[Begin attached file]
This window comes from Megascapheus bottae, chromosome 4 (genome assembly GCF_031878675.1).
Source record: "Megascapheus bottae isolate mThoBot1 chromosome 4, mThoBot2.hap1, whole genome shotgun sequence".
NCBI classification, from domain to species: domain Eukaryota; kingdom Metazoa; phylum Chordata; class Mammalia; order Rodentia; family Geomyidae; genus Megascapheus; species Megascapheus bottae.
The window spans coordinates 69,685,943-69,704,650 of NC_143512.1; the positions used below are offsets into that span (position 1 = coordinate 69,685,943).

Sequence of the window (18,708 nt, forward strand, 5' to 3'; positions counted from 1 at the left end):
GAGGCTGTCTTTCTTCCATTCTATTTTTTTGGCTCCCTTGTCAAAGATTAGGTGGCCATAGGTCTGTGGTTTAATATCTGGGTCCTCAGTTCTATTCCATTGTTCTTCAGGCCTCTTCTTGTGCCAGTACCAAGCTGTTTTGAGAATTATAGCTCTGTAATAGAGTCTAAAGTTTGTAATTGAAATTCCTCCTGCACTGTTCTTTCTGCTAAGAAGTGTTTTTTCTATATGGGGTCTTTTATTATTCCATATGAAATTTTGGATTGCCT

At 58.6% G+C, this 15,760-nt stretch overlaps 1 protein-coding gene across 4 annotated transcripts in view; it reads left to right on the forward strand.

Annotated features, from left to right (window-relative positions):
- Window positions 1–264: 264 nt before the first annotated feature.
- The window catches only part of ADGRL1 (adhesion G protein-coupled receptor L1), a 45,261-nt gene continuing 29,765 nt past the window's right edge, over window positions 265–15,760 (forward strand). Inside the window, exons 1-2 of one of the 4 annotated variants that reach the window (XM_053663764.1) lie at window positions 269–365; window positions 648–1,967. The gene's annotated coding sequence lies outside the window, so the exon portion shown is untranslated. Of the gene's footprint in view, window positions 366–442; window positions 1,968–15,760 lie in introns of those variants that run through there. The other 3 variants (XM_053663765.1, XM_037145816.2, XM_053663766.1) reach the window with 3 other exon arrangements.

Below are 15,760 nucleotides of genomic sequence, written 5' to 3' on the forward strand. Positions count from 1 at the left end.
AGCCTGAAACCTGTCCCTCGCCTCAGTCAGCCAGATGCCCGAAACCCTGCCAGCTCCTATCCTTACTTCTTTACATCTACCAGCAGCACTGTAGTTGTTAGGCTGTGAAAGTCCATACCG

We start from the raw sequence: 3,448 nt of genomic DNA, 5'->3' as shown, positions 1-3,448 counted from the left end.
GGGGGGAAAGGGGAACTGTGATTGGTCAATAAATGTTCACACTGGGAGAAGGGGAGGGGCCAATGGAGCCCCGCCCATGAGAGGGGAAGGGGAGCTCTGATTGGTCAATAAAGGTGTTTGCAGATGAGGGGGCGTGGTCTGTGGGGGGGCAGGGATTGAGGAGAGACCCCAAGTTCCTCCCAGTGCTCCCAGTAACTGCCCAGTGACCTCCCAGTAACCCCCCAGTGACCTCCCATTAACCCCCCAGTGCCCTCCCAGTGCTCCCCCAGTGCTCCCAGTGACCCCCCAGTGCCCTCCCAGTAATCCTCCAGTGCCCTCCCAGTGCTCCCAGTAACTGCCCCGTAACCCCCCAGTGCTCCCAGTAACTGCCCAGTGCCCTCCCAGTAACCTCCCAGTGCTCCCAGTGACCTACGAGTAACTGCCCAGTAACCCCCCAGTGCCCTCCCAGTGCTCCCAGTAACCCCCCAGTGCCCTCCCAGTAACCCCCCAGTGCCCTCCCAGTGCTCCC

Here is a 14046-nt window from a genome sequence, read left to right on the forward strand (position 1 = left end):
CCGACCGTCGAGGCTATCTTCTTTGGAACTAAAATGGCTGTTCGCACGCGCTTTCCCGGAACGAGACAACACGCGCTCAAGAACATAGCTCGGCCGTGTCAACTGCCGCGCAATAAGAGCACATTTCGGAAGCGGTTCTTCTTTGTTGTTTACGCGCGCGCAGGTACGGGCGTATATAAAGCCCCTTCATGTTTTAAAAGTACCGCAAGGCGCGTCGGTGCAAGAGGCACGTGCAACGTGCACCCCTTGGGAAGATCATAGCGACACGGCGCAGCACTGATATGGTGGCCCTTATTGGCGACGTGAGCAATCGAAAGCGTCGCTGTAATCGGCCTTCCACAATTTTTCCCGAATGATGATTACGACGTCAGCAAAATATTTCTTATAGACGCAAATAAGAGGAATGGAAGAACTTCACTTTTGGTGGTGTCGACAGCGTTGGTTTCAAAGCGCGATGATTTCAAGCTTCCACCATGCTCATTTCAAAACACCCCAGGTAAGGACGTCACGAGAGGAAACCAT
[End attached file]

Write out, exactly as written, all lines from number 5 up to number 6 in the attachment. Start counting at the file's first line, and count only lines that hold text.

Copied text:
Sequence of the window (18,708 nt, forward strand, 5' to 3'; positions counted from 1 at the left end):
GAGGCTGTCTTTCTTCCATTCTATTTTTTTGGCTCCCTTGTCAAAGATTAGGTGGCCATAGGTCTGTGGTTTAATATCTGGGTCCTCAGTTCTATTCCATTGTTCTTCAGGCCTCTTCTTGTGCCAGTACCAAGCTGTTTTGAGAATTATAGCTCTGTAATAGAGTCTAAAGTTTGTAATTGAAATTCCTCCTGCACTGTTCTTTCTGCTAAGAAGTGTTTTTTCTATATGGGGTCTTTTATTATTCCATATGAAATTTTGGATTGCCT